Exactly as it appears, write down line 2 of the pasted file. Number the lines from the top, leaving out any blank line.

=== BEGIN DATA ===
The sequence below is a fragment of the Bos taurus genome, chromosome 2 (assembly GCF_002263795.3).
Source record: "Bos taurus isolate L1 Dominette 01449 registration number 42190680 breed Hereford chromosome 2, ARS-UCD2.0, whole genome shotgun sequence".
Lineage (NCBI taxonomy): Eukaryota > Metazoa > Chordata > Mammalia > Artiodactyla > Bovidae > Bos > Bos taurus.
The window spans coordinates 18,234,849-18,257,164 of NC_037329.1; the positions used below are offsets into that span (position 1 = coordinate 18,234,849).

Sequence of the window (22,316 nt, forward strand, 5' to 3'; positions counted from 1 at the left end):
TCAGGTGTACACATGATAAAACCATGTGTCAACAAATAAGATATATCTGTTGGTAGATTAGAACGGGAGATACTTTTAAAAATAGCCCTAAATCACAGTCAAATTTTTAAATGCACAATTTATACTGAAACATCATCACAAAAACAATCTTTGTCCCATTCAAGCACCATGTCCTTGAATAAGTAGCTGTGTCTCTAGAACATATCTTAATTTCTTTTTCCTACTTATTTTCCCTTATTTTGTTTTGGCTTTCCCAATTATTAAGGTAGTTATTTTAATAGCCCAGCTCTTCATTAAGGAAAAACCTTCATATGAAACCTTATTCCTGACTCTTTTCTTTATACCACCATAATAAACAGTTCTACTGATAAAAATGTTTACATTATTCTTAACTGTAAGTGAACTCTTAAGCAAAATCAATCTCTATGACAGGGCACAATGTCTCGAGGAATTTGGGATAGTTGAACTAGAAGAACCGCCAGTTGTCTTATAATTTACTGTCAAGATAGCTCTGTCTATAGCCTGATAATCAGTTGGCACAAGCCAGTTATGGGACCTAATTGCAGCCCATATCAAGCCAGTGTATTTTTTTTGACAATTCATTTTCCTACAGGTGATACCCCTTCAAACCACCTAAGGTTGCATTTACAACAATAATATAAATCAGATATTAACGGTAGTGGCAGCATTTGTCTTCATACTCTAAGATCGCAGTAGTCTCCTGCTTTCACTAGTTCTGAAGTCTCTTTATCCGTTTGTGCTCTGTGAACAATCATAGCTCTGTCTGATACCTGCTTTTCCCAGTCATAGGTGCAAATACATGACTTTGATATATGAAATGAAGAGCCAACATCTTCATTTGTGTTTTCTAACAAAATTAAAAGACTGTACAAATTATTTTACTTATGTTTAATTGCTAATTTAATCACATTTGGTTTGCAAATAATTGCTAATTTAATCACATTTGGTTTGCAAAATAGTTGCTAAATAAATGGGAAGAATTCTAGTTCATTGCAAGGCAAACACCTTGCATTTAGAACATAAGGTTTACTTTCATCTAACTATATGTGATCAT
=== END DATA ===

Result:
Source record: "Bos taurus isolate L1 Dominette 01449 registration number 42190680 breed Hereford chromosome 2, ARS-UCD2.0, whole genome shotgun sequence".